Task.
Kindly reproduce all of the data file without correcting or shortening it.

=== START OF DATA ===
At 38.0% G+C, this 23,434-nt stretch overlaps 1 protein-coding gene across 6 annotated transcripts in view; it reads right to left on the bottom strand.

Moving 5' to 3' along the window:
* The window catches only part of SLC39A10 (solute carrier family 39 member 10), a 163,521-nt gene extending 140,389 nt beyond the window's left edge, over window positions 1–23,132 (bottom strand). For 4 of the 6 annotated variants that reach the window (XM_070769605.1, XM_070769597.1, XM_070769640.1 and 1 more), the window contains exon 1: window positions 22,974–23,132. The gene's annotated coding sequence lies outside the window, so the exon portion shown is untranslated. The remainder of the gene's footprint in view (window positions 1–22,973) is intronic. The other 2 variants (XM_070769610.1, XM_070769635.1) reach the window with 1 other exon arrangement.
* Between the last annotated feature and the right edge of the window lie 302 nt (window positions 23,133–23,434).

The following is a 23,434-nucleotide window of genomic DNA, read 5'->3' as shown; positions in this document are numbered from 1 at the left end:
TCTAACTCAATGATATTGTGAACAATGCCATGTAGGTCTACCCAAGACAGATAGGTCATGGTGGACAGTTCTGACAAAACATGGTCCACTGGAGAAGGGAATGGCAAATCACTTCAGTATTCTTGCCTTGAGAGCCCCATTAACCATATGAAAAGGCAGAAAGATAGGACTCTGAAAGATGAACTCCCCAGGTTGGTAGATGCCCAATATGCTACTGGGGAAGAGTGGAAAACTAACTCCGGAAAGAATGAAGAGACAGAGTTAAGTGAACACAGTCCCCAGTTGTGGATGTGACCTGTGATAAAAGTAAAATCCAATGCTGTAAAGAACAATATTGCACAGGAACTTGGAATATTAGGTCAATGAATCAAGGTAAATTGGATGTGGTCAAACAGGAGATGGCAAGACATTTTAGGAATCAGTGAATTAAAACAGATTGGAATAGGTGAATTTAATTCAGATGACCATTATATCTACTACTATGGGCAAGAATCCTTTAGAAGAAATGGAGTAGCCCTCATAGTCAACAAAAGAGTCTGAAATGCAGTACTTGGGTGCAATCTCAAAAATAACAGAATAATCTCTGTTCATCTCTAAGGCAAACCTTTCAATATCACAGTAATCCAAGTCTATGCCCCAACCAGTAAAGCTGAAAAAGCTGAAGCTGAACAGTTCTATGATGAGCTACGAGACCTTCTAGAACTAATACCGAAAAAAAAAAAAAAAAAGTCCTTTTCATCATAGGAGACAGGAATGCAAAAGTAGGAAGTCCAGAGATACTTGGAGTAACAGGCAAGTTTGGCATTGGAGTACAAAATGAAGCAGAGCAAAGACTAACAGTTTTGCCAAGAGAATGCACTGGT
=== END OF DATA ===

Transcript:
At 38.0% G+C, this 23,434-nt stretch overlaps 1 protein-coding gene across 6 annotated transcripts in view; it reads right to left on the bottom strand.

Moving 5' to 3' along the window:
* The window catches only part of SLC39A10 (solute carrier family 39 member 10), a 163,521-nt gene extending 140,389 nt beyond the window's left edge, over window positions 1–23,132 (bottom strand). For 4 of the 6 annotated variants that reach the window (XM_070769605.1, XM_070769597.1, XM_070769640.1 and 1 more), the window contains exon 1: window positions 22,974–23,132. The gene's annotated coding sequence lies outside the window, so the exon portion shown is untranslated. The remainder of the gene's footprint in view (window positions 1–22,973) is intronic. The other 2 variants (XM_070769610.1, XM_070769635.1) reach the window with 1 other exon arrangement.
* Between the last annotated feature and the right edge of the window lie 302 nt (window positions 23,133–23,434).

The following is a 23,434-nucleotide window of genomic DNA, read 5'->3' as shown; positions in this document are numbered from 1 at the left end:
TCTAACTCAATGATATTGTGAACAATGCCATGTAGGTCTACCCAAGACAGATAGGTCATGGTGGACAGTTCTGACAAAACATGGTCCACTGGAGAAGGGAATGGCAAATCACTTCAGTATTCTTGCCTTGAGAGCCCCATTAACCATATGAAAAGGCAGAAAGATAGGACTCTGAAAGATGAACTCCCCAGGTTGGTAGATGCCCAATATGCTACTGGGGAAGAGTGGAAAACTAACTCCGGAAAGAATGAAGAGACAGAGTTAAGTGAACACAGTCCCCAGTTGTGGATGTGACCTGTGATAAAAGTAAAATCCAATGCTGTAAAGAACAATATTGCACAGGAACTTGGAATATTAGGTCAATGAATCAAGGTAAATTGGATGTGGTCAAACAGGAGATGGCAAGACATTTTAGGAATCAGTGAATTAAAACAGATTGGAATAGGTGAATTTAATTCAGATGACCATTATATCTACTACTATGGGCAAGAATCCTTTAGAAGAAATGGAGTAGCCCTCATAGTCAACAAAAGAGTCTGAAATGCAGTACTTGGGTGCAATCTCAAAAATAACAGAATAATCTCTGTTCATCTCTAAGGCAAACCTTTCAATATCACAGTAATCCAAGTCTATGCCCCAACCAGTAAAGCTGAAAAAGCTGAAGCTGAACAGTTCTATGATGAGCTACGAGACCTTCTAGAACTAATACCGAAAAAAAAAAAAAAAAAGTCCTTTTCATCATAGGAGACAGGAATGCAAAAGTAGGAAGTCCAGAGATACTTGGAGTAACAGGCAAGTTTGGCATTGGAGTACAAAATGAAGCAGAGCAAAGACTAACAGTTTTGCCAAGAGAATGCACTGGT